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Logo of rcrGuide for AuthorsAboutExplore this journalRadiology Case ReportsElsevier
Radiol Case Rep. 2010; 5(2): 435.
Published online 2015 November 6. doi:  10.2484/rcr.v5i2.435
PMCID: PMC4898228

Acute sensorineural hearing loss resulting from cerebellopontine angle arachnoid cyst


We present the case of a 49-year-old woman who presented with acute, nonprogressive left sensorineural hearing loss and benign positional vertigo that was associated with an arachnoid cyst of the cerebellopontine angle. The presence of the lesion was documented by MRI examinations that were obtained 7 years apart. Arachnoid cysts at the cerebellopontine angle are usually found incidentally on MRI performed for unrelated reasons. However, if the arachnoid cyst displaces or compresses adjacent cranial nerves, symptoms may result. We review the salient imaging features of arachnoid cysts that allow their differentiation from other lesions of the cerebellopontine angle.

Abbreviations: CT, computed tomography; MRI, magnetic resonance imaging; cerebellopontine angle, (CPA); cerebrospinal fluid, (CSF)

Case report

A 49-year-old woman presented with a 7-year history of nonprogressive, acute left-sided hearing loss. Upon initial presentation, she denied vertigo, headaches, visual disturbance, or other symptoms. Physical examination was normal. Audiology examination demonstrated sensorineural hearing loss in the left ear with no word-recognition abilities. Magnetic resonance imaging (MRI) of the brain without contrast at an outside hospital was dictated as high-signal-intensity T2 mass of the cerebellopontine angle (CPA) representing either an epidermoid cyst or arachnoid cyst. The patient returned 7 years later with new positional vertigo and dizziness. The vertigo waxed and waned, and appeared after activities such as rolling over in bed, looking up to reach a shelf, and bending. On physical examination, the patient had new rotary nystagmus in supine left-ear dependent position.

Repeat MRI with and without contrast showed no change in a 2.5 × 4.9 × 4.4-cm low-T1 and very-high-T2-signal-intensity mass (Figure 1, Figure 2) centered in the prepontine cistern. Signal characteristics mirrored those of cerebrospinal fluid (CSF) on all sequences. The lesion extended into both CPA cisterns and the suprasellar region. The mass superiorly displaced the optic chiasm and optic nerve, with anterior bowing of the pituitary stalk (Fig. 1), and lateral bowing of the trigeminal nerve, facial nerve, and vestibularcochlear nerves bilaterally (Fig. 3). There was mild adjacent-mass effect seen as mild flattening of the anterior pons. There was no postgadolinium enhancement (Fig. 4) or restricted diffusion (Fig. 5). Findings were most consistent with an arachnoid cyst.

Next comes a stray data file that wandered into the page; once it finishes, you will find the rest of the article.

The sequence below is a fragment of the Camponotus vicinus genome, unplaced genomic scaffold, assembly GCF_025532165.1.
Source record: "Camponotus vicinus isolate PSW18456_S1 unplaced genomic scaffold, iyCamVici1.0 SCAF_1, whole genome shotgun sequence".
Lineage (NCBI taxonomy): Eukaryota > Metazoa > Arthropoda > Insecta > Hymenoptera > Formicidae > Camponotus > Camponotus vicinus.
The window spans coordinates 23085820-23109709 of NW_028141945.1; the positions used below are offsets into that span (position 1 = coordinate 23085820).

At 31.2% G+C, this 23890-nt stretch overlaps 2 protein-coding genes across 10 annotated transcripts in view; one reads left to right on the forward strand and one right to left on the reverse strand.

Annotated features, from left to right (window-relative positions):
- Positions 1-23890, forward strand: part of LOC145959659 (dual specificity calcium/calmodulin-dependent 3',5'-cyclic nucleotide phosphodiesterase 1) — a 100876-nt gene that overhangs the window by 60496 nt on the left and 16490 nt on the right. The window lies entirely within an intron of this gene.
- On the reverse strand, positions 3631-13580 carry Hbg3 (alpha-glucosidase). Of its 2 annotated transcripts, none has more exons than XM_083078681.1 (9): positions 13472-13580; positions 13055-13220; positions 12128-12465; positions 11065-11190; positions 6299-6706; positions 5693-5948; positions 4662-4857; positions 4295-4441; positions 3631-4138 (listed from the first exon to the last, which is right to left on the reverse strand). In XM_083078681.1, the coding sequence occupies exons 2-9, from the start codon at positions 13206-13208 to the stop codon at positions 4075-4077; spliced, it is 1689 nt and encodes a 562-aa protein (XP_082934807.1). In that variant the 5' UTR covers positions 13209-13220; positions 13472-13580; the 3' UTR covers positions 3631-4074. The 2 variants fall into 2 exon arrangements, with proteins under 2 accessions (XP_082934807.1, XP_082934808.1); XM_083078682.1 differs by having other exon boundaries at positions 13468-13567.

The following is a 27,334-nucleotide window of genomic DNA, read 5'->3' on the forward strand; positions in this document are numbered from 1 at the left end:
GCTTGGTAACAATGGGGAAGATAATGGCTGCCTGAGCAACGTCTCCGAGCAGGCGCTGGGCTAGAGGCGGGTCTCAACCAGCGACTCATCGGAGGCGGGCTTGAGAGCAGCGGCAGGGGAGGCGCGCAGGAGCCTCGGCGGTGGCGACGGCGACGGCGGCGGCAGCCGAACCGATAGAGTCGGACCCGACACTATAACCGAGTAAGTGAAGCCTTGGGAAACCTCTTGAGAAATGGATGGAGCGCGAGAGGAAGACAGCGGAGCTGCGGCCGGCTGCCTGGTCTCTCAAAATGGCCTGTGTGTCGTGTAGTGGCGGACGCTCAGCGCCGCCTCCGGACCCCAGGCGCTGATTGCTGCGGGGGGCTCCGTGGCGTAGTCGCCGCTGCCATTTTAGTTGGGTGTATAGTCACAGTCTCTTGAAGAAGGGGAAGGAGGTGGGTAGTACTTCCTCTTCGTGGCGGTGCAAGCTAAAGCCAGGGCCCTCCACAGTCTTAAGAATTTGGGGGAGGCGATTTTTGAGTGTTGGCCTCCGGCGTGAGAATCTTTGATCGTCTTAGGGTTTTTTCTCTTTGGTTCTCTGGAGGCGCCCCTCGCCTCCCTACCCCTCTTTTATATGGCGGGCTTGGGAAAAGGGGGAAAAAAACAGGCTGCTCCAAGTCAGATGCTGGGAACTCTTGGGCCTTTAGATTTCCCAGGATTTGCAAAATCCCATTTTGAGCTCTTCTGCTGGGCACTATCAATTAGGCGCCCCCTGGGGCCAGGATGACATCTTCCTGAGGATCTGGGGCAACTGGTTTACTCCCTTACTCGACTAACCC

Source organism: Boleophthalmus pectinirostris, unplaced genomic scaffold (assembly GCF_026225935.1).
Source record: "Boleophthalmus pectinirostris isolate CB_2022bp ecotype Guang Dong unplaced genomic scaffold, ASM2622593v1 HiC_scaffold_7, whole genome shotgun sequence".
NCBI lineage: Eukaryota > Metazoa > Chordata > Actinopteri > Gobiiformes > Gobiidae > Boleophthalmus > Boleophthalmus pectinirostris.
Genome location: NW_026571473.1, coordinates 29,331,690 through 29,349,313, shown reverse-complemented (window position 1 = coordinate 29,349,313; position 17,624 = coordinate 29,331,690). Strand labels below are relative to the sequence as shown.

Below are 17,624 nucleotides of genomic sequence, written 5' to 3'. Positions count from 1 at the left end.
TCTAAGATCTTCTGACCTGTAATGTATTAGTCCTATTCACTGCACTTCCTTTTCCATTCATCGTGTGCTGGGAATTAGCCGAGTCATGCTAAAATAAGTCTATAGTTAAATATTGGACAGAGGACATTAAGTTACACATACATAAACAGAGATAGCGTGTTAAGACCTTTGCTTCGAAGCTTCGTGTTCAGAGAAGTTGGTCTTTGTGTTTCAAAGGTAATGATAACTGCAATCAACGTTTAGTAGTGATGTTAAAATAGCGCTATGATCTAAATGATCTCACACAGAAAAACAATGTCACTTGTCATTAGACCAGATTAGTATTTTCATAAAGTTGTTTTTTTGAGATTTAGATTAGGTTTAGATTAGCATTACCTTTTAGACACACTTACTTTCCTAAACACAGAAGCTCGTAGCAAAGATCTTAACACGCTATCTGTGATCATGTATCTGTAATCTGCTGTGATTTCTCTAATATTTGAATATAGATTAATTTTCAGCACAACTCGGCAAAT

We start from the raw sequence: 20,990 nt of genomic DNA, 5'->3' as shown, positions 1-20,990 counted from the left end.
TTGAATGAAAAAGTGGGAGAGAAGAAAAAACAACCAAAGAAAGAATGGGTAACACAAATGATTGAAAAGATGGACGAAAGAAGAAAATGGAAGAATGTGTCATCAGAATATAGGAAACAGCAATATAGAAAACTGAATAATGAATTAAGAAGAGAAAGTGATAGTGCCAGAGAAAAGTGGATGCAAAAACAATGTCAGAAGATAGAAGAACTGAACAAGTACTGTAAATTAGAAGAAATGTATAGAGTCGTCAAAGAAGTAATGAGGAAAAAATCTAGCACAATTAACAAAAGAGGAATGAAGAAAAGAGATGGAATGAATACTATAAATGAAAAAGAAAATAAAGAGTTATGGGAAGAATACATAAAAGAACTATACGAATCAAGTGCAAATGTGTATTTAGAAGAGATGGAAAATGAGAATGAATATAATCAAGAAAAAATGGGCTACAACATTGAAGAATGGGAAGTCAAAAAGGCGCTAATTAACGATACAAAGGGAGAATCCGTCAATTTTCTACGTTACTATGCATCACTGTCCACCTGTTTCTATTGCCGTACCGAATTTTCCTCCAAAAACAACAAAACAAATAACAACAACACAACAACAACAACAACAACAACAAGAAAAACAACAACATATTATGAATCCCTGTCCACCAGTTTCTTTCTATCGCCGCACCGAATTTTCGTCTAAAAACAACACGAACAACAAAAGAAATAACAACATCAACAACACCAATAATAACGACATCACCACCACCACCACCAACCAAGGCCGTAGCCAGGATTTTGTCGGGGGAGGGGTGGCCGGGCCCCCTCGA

Figure 1
49-year-old woman with sensorineural hearing loss. Sagittal T1 image demonstrates a mass isointense to CSF in the prepontine cistern that extends into the suprasellar region. The mass posteriorly displaces the pons, anteriorly bows the pituitary stalk ...
Figure 2
49-year-old woman with sensorineural hearing loss. Axial T2 image demonstrates a high-signal-intensity mass of CSF intensity in the prepontine cistern and CPA cisterns. There is mild flattening of the anterior pons due to the mass but no edema.
Figure 3
49-year-old woman with sensorineural hearing loss. Axial MR cisternogram image demonstrates the high-signal-intensity mass, following CSF signal characteristics, in the CPA and prepontine cisterns. There is a thin membrane marginating the cisternal lesion ...
Figure 4
49-year-old woman with sensorineural hearing loss. Axial T1 fat-suppressed postcontrast image demonstrates no enhancement of the CSF-signal-intensity mass in the CPA.
Figure 5
49-year-old woman with sensorineural hearing loss. A. Diffusion-weighted image demonstrates low signal intensity and (B) ADC image demonstrates high ADC values within the cisternal mass matching those of CSF, confirming no restricted diffusion. Findings ...